The Texas form for a change in PIC states on its face, a “Non-Resident Pharmacist-in-Charge must have a Texas Pharmacist License, see Rule§291.103.” The requirement is self-evident if the pharmacist is practicing within the state.
The Texas requirements for a pharmacist to become licensed in Texas are similar to Tennessee. A pharmacist may either seek licensure through application of initial impression or via reciprocity.
In the event the PIC associated with the pharmacy’s Texas license to dispense departs, the pharmacy must notify the Texas Board of Pharmacy within 10 days of the change. The notification must contain the name of the new pharmacist who will be the replacement.
While the pharmacy must notify Texas within 10 days of the change, a pharmacist seeking Texas licensure can expect the process to take approximately 2 months to complete once the paperwork is submitted. This 2-month duration does not take into account preparation time for your pharmacist to complete the application and prepare for the testing requirement.
The old adage of Don’t Mess with Texas applies to the pharmacy licensing requirements as well. If the pharmacy is not able to name the replacement within ten 10 days, the pharmacy should cease dispensing into Texas.
Currently, there are approximately 15 states that require the PIC associated with the pharmacy license to hold a license in that state. While the licensing requirements vary from state to state, as illustrated with Tennessee and Texas, generally the time for a pharmacist to become licensed in each of those states exceeds the grace period to register the new PIC to your pharmacy’s license.
As this is a requirement for the pharmacy license to be in good standing, in most cases, the pharmacy must stop dispensing into that state until the replacement is licensed, notice is provided to the pharmacy board, and the pharmacy board notifies the pharmacy the license is in good standing (or active).
In the event your PIC for a particular state with this requirement departs, the pharmacy must either meet the state’s requirement for replacement in the given time allotted by that state or cease dispensing into that state until the requirement is met, and the board of pharmacy for that state updates and clears the pharmacy to resume operations.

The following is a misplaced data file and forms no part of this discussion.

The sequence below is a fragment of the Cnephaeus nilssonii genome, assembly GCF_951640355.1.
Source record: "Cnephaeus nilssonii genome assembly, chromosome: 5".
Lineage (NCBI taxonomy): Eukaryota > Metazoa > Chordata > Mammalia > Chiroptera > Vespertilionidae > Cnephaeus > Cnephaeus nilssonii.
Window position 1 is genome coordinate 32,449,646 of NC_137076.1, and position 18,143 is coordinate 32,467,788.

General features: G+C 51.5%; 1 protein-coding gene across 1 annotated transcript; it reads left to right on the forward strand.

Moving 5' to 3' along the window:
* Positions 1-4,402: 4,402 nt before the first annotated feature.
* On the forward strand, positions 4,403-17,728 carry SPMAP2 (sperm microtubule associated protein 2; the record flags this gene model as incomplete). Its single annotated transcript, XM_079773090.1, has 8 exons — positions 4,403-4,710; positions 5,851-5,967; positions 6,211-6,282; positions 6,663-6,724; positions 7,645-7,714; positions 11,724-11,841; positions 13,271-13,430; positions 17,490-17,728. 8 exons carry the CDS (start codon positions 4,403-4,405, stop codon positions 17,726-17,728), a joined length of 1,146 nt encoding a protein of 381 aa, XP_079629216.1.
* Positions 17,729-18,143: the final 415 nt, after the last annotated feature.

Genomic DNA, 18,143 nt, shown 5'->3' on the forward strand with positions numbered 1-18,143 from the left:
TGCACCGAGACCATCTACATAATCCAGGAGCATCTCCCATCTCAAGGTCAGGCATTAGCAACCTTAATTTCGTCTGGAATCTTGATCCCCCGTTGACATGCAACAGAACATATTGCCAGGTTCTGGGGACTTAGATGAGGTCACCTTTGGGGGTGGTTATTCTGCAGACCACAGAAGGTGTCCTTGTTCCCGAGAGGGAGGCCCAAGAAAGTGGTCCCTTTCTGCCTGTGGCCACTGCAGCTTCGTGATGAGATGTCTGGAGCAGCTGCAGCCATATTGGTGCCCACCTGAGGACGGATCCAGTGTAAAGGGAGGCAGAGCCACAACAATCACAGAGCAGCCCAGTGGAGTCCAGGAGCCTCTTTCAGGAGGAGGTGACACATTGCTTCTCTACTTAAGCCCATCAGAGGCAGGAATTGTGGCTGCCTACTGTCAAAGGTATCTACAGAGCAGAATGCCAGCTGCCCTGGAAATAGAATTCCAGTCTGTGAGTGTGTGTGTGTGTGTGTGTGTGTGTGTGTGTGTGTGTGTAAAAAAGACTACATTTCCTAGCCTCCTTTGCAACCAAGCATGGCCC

Having multiple pharmacists licensed in the states where your pharmacy offers services provides many benefits other than proper succession planning for your pharmacy. The PIC is the compliance officer for that state and is charged with knowing the regulations of that state.
For this reason, having a back-up PIC who is also knowledgeable about the state’s requirements is beneficial in ensuring your pharmacy meets the compliance regulations for that state. While some changes are planned, such as retirement or reduction in force, others, such as death or resignation, typically are not.
A pharmacy dispensing into a state having the aforementioned requirements must pre-plan for the unexpected. A pharmacy may build duplication in their ranks by having a back-up who has already met and cleared the licensing requirements for the states requiring a PIC licensed in that state.
In states such as Tennessee and Texas, where the grace period is just enough time to make the change, having a back-up in place may make the difference in your pharmacy’s ability to continue to serve its patients.
About the Author
Lisa LaVigne is an Attorney and Certified HIPAA Professional who has been practicing law since 2005. Ms. LaVigne focuses her practice in highly regulated industries and is currently consulting with a national healthcare alliance working with the integrated specialty pharmacy division. For more information and to connect, please go to https://www.linkedin.com/in/lisa-lavigne-189a672.